Women’s groups including The End Violence Against Women Coalition (EVAW) are highlighting the news yesterday that rape conviction rates by the CPS in the UK are the lowest they have been since records began.
Despite a huge rise in reports of rape in recent years the CPS is showing a reduction in the number of convicted rape cases overall. The CPS decisions to prosecute on rape have fallen by over 51% in 5 years. There has been a drop of 37.7% of rape cases charged by the CPS last year (this includes a drop from 2,822 in 2017/8 to 1,758 in 2018/9).
The CPS have blamed falling police referrals but the CPS decisions to not prosecute are almost double the rate of the police referrals to the CPS -51% compared to -27%. As a response to this EVAW has sent a detailed letter threatening legal action against the Director of Public Prosecutions (DPP) in June this year, indicating the CPS is essentially changing its policy and practice in relation to rape cases and a dramatic fall in rape cases being charged has been the result.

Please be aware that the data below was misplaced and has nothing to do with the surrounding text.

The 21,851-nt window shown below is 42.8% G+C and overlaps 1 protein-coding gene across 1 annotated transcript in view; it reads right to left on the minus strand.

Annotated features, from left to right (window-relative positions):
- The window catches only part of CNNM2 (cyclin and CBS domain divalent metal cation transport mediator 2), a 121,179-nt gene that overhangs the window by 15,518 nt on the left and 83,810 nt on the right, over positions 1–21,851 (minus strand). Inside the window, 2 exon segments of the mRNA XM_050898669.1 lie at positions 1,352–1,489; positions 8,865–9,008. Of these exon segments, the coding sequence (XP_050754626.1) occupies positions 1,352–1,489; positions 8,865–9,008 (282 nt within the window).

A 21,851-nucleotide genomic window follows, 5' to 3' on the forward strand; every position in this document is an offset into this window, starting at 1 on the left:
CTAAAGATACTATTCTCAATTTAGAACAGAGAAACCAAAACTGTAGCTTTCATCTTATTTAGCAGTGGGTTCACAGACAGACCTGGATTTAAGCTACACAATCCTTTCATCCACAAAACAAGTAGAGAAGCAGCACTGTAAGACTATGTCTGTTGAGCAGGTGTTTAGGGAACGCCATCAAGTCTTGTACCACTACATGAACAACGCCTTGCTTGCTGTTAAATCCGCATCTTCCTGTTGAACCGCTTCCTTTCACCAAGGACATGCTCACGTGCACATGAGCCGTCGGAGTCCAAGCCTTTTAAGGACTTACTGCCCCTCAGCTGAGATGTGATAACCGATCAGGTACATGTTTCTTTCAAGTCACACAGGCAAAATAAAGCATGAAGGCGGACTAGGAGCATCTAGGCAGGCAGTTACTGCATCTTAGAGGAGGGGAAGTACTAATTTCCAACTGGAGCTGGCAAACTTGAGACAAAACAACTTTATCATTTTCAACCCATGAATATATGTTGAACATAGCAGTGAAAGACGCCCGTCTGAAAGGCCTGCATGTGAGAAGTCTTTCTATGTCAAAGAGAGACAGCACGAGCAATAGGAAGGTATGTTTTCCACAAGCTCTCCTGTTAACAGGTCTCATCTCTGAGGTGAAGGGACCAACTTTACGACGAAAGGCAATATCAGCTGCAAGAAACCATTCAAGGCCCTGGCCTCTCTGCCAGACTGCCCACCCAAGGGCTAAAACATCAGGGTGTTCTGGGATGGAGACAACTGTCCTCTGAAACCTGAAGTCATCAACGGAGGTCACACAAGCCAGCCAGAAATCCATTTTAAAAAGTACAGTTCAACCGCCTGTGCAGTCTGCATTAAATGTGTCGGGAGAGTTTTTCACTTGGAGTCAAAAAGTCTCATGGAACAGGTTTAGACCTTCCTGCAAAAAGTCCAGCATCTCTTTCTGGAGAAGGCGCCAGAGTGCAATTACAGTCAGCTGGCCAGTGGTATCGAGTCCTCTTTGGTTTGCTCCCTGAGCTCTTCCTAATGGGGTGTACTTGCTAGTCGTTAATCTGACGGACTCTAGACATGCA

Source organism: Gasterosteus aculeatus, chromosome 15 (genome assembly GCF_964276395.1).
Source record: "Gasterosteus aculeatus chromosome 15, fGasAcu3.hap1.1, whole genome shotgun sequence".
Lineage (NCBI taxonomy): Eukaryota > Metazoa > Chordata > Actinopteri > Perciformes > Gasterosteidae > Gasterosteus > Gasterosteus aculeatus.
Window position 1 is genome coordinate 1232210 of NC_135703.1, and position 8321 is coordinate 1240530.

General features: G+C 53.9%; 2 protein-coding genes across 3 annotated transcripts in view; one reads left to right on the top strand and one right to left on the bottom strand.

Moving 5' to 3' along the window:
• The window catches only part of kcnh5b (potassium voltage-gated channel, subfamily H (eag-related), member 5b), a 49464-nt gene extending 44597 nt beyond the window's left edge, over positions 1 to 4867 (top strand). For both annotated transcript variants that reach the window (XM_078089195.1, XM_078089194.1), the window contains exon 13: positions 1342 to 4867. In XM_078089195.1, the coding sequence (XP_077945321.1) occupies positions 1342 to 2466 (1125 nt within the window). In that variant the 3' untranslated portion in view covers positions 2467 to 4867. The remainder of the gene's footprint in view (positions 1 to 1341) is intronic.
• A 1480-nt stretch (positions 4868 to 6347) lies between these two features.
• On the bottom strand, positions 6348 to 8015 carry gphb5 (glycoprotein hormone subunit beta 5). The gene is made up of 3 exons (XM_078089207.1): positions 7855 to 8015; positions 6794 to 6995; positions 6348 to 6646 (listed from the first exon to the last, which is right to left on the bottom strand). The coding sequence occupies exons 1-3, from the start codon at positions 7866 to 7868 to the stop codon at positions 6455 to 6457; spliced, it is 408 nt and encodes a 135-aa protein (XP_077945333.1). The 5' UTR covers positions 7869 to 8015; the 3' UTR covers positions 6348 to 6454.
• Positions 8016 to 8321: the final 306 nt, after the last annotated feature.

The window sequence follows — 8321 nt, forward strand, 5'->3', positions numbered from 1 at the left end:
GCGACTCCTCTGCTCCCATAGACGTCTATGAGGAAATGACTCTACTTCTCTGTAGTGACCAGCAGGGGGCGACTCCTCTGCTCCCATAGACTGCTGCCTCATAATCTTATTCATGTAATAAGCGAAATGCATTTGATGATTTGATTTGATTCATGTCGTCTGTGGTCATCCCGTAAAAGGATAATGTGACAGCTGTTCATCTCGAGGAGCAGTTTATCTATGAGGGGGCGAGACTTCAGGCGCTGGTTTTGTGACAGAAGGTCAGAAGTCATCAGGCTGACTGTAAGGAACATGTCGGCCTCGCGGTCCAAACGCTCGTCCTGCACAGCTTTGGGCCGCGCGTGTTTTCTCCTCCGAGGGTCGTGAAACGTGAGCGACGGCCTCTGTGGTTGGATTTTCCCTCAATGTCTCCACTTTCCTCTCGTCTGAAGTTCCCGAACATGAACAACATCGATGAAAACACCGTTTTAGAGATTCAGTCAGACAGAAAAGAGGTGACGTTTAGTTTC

Harriet Wistrich, Director of Centre for Women’s Justice commented
‘The CPS have repeatedly denied that they have changed their approach to the prosecution of rape. They have variously blamed the fall in the number of cases prosecuted on the delays caused by disclosure demand post the Liam Allen case, and on the police for failure to progress and refer cases. However, we have gathered evidence from a variety of significant sources which taken together provide a compelling picture that the primary cause of this collapse in prosecutions emanates from a deliberate change in the approach taken by the CPS dating back to late 2016.’
You can read more about conviction rates here
and in a Guardian article here